Both characters struggle with doing the right thing despite obstacles both internal and external. They each face their own difficulties in addition to their efforts as the better angel on Matt’s shoulders. Foggy’s family receives focus as his famed opposition to Fisk puts their futures at risk. Karen’s past family life and role in her brother’s death inform on her decisions, while events throughout the season play on this already existent guilt.

The result ties the main protagonist trio together better than any season before it. They have never felt so thematically or narratively connected.

For those who read Katie’s excellent Lord of the Rings re-read project, there’s a familiar element to the concept of failure and grace Tolkien describes in her latest chapter re-read. Matt, Karen, and Foggy know they are outmatched by Fisk. There’s a sense of inevitable failure in their efforts. Yet, they trudge along out of a sense of self-sacrifice towards something better. Maybe they won’t succeed, but they hope that by continuing this moral course, they will at least inspire action in others. For such a devoutly Catholic character as Matt Murdock (despite what he says throughout the season), there’s an element of what Tolkin describes grace as, of walking a path that puts him in position to receive divine intervention.

It makes for the most openly Catholic season of Daredevil yet, as seen in the expanded role of religious figures in the story this season.

On the side of our heroes are Sister Maggie and Father Lantom, who provide the largest religious presence the series has ever attempted. Season 1 had its share of Matt/Lantom scenes that were always compelling, but they were more of a side attraction, a way for Matt to bounce fears and insecurities off a religious character as part of the Devil motif. Season 3 gives these scenes a real focus. Maggie and Lantom try desperately to serve as Matt’s moral North Star.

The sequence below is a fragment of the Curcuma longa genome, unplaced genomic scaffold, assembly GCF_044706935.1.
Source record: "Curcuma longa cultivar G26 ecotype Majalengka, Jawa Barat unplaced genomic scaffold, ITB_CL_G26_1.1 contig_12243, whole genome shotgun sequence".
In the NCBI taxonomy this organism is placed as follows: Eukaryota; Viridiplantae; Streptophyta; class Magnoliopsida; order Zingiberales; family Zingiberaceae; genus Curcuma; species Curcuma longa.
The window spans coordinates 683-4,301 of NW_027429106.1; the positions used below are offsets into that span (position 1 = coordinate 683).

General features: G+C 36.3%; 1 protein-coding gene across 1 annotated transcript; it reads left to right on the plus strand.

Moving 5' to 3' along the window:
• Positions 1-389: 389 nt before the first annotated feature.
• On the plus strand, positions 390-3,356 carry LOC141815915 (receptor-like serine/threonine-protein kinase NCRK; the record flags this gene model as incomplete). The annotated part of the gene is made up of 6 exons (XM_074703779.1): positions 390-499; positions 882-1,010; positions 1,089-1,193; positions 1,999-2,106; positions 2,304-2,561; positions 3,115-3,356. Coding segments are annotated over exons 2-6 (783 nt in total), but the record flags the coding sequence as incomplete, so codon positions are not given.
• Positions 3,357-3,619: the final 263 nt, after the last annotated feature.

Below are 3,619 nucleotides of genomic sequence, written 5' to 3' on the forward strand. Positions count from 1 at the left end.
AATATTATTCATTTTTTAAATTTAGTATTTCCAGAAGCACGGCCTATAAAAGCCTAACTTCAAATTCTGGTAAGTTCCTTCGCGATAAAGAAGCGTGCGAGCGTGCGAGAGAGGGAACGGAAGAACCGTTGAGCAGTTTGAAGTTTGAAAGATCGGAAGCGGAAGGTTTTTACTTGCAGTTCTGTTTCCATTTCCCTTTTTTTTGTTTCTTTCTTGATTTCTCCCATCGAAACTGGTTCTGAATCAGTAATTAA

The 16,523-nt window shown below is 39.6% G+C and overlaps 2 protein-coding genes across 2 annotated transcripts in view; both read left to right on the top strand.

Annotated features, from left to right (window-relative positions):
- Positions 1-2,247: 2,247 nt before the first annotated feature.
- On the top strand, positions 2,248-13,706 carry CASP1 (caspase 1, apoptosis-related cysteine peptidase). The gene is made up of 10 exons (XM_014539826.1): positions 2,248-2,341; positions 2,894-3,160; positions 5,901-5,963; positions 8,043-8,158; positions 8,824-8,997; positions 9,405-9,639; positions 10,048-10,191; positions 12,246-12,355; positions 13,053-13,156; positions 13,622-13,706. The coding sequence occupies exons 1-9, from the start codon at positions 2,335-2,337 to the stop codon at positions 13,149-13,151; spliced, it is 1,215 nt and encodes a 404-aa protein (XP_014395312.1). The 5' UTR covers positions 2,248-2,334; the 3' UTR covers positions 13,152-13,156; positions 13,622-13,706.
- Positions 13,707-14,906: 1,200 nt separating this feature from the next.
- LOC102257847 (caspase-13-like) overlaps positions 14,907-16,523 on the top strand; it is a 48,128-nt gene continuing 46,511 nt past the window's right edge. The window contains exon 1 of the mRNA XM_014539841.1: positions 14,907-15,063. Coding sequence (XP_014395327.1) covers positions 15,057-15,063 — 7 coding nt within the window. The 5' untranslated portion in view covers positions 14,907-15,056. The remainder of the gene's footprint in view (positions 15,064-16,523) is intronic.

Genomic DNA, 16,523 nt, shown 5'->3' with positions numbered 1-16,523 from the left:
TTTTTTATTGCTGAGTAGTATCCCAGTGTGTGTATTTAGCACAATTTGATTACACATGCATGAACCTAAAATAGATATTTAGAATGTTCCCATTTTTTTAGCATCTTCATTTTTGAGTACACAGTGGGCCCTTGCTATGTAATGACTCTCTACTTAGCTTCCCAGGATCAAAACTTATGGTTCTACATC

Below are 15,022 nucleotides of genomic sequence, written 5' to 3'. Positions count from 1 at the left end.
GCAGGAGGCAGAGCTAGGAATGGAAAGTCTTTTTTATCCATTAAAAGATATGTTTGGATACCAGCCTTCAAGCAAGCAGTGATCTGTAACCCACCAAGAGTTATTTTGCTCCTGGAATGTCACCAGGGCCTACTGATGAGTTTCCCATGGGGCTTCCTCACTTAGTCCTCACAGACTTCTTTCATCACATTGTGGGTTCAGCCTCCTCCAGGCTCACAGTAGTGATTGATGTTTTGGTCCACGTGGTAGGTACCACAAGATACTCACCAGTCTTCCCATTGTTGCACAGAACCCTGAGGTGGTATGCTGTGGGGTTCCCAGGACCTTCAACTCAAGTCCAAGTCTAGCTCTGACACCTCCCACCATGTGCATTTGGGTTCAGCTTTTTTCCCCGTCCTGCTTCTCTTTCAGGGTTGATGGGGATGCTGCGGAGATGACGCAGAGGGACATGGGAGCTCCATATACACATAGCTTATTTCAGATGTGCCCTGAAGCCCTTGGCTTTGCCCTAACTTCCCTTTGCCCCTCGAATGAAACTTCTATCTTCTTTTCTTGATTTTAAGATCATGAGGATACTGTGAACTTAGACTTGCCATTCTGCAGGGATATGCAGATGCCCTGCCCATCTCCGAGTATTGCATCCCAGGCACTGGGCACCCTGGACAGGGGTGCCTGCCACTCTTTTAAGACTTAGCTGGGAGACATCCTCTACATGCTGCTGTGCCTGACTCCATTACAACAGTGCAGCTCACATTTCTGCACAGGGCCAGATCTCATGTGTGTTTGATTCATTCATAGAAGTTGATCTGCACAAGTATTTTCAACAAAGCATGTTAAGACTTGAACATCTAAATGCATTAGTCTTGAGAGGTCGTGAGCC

There were many hopes for Sister Maggie, and expectations based on the Born Again comic plotline serving as inspiration for elements of this season. While I can’t speak on those comparisons, Sister Maggie immediately jumped off my screen and was easily one of my favorite characters. She harbors her own significant guilt over past actions. Not to mention, like any good nun, she wields guilt as a weapon better than any master sharpshooter.

Daredevil also doubles down on the foils for Matt/Daredevil. Fisk returns and is every bit the brilliant foil he was in season 1. Season 3 also adds a classic Daredevil villain in Ben Poindexter’s Bullseye, who is given a childhood history similar to Matt’s. Fisk eventually gives Poindexter a copied Daredevil suit as part of a ploy to discredit the Daredevil name.

The intent is clear; Poindexter shows us who Matt would be if he gave in to the devil within. Matt never wears his classic red devil costume and instead has multiple fights against Poindexter while the antagonist wears the suit. Matt Murdock literally fights his devil throughout the season. He battles the person he would be if Stick or Elektra had gotten their way.

This is a season of battling demons. Some failed long ago. Some fail throughout the course of the season. Many of the heroes overcome them. There’s no doubting the intense focus season 3 takes, though, or how well it executes that focus.

The Devil in Our Ear

Not every character fully succeeds, unfortunately. I understand and appreciate the purpose of FBI agent Ray Nadeem, but his character is so steeped in generic traits that I found it hard to engage with him. Your mileage will vary here, for sure. Some will like the federal agent who turns a blind eye to corruption in order to help his family and such, but I’ve seen this story before. I’ve seen it done better.

He also symbolizes the larger, continued problem these shows have with law enforcement. And to be fair, season 3 of Daredevil handles the law much better than other shows have. It still isn’t particularly good. The level of corruption and absurdity at times just makes me laugh. The reasoning for it all existing just doesn’t hold up well to scrutiny.

I understand a lot of this owes to comic tropes carried over for the good of the story. Fisk needs to be this powerful and have immense leverage over federal law enforcement in order to make a hero like Daredevil necessary.  Daredevil, to its credit, does make it more plausible than others. Fisk owns the right people at the right positions with the right leverage. I still don’t find any of these characters particularly compelling, and no tearful monologues about threats to their family will change that. They simply don’t match the dramatic gravitas of Fisk, Matt, or any of the other main characters.